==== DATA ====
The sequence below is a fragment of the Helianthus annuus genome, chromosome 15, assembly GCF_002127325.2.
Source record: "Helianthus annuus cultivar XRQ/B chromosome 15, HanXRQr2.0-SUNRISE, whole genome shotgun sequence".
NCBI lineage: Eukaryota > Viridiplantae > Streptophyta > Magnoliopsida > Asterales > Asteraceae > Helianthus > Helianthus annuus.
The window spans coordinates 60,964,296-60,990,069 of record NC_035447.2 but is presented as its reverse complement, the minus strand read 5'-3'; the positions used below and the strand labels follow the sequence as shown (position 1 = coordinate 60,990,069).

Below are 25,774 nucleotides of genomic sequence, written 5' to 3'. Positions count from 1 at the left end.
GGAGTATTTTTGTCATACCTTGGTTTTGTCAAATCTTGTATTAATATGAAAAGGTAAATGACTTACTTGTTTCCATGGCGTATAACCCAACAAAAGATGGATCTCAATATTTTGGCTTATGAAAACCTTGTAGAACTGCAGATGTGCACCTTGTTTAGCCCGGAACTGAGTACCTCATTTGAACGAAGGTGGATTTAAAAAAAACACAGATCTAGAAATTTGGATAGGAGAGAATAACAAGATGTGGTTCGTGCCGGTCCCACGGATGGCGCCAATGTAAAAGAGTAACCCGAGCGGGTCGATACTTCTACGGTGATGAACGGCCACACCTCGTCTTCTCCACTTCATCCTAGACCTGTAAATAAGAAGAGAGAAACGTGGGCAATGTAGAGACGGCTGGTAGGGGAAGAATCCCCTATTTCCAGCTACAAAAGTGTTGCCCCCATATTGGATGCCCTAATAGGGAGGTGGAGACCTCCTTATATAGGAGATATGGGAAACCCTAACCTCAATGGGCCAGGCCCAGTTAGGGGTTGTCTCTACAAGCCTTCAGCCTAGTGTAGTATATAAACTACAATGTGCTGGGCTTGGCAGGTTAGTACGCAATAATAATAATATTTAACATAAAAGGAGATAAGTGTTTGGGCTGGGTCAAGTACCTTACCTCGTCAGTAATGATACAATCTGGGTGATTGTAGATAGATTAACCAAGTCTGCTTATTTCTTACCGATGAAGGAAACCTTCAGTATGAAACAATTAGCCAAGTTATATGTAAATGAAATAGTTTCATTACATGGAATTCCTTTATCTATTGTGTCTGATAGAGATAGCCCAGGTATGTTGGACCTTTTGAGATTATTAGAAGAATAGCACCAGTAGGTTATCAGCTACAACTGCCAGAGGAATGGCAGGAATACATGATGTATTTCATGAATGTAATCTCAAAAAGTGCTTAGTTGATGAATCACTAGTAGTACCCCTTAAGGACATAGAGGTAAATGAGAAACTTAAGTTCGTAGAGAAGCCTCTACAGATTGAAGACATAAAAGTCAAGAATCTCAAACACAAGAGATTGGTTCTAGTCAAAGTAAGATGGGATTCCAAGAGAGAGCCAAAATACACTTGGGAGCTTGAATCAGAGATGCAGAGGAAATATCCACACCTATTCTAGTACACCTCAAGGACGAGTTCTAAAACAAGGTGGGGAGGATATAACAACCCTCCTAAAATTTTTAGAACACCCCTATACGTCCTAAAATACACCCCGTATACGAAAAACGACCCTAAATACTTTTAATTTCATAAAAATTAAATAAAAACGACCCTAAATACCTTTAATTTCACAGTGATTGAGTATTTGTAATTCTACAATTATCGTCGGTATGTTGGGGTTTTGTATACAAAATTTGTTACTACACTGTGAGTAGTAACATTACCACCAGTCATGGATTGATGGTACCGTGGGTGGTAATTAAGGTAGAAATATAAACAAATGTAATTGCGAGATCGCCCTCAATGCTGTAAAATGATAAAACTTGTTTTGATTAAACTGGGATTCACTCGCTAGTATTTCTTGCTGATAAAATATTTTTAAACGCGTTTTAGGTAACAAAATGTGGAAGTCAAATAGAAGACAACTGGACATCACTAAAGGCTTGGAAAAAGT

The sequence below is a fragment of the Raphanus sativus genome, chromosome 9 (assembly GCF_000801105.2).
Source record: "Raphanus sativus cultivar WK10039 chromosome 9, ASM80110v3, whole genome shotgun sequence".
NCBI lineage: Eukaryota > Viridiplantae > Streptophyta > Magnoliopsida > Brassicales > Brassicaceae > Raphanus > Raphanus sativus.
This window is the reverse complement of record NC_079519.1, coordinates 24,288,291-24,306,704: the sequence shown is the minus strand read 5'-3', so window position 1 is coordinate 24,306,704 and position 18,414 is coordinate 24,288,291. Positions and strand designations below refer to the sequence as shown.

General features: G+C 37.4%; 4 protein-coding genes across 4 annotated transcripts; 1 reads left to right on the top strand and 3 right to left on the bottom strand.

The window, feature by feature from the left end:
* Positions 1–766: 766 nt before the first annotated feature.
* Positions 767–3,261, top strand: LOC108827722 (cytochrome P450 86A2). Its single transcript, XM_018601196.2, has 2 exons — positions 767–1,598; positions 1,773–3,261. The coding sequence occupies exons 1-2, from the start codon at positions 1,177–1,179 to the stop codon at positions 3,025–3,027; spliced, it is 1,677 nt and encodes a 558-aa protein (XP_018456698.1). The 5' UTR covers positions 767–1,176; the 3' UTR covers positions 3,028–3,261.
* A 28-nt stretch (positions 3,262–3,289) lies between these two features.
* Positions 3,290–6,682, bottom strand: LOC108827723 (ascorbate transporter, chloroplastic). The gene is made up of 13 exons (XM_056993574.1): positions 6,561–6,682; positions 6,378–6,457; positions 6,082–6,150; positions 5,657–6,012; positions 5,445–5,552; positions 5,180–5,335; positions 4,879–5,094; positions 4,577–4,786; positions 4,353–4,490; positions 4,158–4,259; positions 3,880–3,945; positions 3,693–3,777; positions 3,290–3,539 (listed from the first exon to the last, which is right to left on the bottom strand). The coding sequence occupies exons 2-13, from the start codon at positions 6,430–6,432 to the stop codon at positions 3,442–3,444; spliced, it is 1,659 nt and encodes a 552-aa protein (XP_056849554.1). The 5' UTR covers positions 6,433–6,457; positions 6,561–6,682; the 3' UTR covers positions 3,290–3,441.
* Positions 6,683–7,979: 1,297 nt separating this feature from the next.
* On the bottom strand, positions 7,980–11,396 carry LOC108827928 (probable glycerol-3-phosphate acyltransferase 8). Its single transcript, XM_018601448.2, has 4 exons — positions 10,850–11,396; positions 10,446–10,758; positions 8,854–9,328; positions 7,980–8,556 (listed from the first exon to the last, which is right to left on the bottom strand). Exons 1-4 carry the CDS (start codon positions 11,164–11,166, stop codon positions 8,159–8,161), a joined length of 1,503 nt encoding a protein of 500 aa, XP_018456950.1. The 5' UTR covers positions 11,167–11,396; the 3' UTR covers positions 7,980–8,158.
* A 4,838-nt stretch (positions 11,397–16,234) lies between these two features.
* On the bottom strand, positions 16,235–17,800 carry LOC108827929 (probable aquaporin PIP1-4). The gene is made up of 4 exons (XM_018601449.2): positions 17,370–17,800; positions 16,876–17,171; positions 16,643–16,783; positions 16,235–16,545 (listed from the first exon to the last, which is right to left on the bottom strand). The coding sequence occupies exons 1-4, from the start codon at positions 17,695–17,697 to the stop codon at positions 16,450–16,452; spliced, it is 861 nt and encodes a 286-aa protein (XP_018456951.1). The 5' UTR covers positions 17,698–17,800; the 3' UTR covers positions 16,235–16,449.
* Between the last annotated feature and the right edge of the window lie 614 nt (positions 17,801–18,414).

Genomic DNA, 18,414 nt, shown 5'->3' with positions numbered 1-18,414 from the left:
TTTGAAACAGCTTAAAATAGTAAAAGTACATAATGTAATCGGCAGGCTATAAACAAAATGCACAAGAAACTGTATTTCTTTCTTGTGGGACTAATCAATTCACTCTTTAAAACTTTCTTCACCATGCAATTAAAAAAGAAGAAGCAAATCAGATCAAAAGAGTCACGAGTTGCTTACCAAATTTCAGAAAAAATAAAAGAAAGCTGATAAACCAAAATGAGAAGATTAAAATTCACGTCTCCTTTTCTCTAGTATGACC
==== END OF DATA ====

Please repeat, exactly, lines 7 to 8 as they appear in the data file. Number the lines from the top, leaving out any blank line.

The sequence below is a fragment of the Raphanus sativus genome, chromosome 9 (assembly GCF_000801105.2).
Source record: "Raphanus sativus cultivar WK10039 chromosome 9, ASM80110v3, whole genome shotgun sequence".